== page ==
Giving to kids who can't is a commitment Randy and Johnelle Little take seriously. PFI has sponsored the Boys & Girls Town of Missouri Wagon Train Ride and provided holiday shopping sprees for the residents of Boys Ranch. PFI has also been a Grand Giver to the Developmental Center of the Ozarks and donated a percentage of boots sales to help provide a bone marrow transplant for a Springfield child suffering from leukemia, as well as being a major supporter of the American Cancer Society's Cattle Baron's Ball.

Camp Barnabas holds a special place in PFI's heart. The Purdy, MO-based camp is a place where children suffering from disease and disability can experience the kind of outdoor adventures (swimming, camping, creating crafts for Mom and Dad) most of us took for granted as children. In 2001, PFI sponsored an outdoor concert featuring Toby Keith and Montgomery Gentry to raise funds and awareness for Camp Barnabas so that more children facing life-threatening illnesses or disabilities could enjoy a happy summer at no expense to their families.

Of course, it's always fun when charitable giving can be combined with family entertainment. That's exactly what happened when PFI helped bring the PBR Extreme Nationals Professional Bull Ride to Hammons Student Center in September 2002. In addition to providing an exciting spectacle for area families, PFI donated $20,000 in ticket proceeds to Missouri State University. The scholarships established from that event are just another way PFI reaches out to those who simply need a little financial assistance so that their education will allow them to pull themselves up by their own bootstraps.

To help support the PBR riders who can't afford to pay all their medical bills, PFI always throws one of the biggest parties of the year, with their annual Party In The Parking Lot to support the Rider Relief Fund.

The PFI Western.com Invitational PBR event has become a much anticipated annual fixture at JQH every year and PFI even has their own BootDaddy bull.

One Last Thing... An Attitude of Gratitude

It's tempting to think that PFI is where it is today solely because of an enlightened management philosophy or an inspired company history. The truth is PFI is successful because of the people who come there every day both as customers and employees.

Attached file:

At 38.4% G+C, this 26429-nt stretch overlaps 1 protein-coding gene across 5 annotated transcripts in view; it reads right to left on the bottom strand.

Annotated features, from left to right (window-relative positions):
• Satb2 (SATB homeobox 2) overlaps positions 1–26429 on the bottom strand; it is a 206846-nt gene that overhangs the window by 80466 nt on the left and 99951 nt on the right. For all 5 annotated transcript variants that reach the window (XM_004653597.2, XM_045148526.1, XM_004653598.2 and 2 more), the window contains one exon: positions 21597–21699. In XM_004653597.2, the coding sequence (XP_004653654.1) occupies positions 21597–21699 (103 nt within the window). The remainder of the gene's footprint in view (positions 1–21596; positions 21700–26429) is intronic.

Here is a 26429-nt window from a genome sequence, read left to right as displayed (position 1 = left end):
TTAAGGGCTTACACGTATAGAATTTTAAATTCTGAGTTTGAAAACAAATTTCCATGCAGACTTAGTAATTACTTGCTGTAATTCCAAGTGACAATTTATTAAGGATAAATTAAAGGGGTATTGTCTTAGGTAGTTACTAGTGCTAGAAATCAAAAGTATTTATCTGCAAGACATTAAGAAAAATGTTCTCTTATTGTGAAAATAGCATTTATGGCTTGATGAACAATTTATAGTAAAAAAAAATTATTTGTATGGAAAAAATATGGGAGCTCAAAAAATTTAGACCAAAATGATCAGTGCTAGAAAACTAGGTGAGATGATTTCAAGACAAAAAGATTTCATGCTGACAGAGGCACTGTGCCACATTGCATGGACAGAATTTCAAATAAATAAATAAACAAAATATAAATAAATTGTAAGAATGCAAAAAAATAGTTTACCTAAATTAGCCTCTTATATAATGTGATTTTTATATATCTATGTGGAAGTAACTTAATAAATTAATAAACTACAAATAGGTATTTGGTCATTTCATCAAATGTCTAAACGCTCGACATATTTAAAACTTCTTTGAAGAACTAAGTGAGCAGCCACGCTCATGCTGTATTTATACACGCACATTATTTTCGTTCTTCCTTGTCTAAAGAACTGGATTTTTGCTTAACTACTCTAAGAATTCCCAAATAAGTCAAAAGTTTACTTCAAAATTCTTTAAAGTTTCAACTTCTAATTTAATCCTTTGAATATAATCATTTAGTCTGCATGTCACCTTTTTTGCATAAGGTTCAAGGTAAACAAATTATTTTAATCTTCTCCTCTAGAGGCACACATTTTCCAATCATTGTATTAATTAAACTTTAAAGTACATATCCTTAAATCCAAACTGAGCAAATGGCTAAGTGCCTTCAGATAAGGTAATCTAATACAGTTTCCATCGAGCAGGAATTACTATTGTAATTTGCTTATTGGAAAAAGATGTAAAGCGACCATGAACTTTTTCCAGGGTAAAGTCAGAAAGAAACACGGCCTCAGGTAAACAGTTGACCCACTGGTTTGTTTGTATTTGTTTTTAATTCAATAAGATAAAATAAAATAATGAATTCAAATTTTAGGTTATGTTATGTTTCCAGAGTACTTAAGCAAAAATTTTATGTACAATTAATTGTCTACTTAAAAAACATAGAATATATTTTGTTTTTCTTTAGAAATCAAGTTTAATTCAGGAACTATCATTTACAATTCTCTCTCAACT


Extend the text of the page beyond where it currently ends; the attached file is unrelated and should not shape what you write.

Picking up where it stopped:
From the very beginning, Randy Little knew he had to hire people who had more experience than him. And not just retail experience.

To create the kind of retail experience he wanted to build, Little knew he had to find old-fashioned craftspeople who still knew the art of blocking hats, making saddles, and custom-fitting a pair of cowboy boots.

He was blessed that such talented people live right here in Springfield or close enough that they were willing to commute. That's why Springfield is as much a part of the PFI success story as is Randy and Johnelle Little and all those thousands of pairs of cowboy boots.

But PFI would be a deserted storefront were it not for the customers who shop there time and again. Whether it's to pick up a denim shirt to wear on casual Friday or to shop for a child's first pair of cowboy boots, PFI has become the place people turn when they need a little Western in their lives.

The fact that Americans still hunger for the fashions that evoke the history of our country is a tribute both to the timeless fashions and the proud history of our nation. Being able to fulfill that hunger for the pure and honest Western lifestyle is a privilege Randy Little and everyone at PFI feels grateful to be able to do every day.

And so, as Springfield has helped PFI grow, so too has PFI helped Springfield grow. With hundreds of thousands of customers crossing PFI's electronic counter every year, it’s clear that PFI has become a tourist destination, helping to strengthen the link between Springfield, Branson, and all of Ozark Mountain Country.

In a very real sense, Springfield and PFI have grown up together over the last forty years. While both are committed to keeping up-to-speed with technological innovations, neither are willing to abandon the solid roots and traditional values that got them where they are today.

These roots that originally focused on taking care of the family farmer and all the values they represent: hard work, honesty, friendly manners and always willing to lend a help still are at the heart of PFI today. As is their focus on the preferred, quality brands and listening to what their customers want.

Old-fashioned? Maybe. But maybe that's not such a bad thing.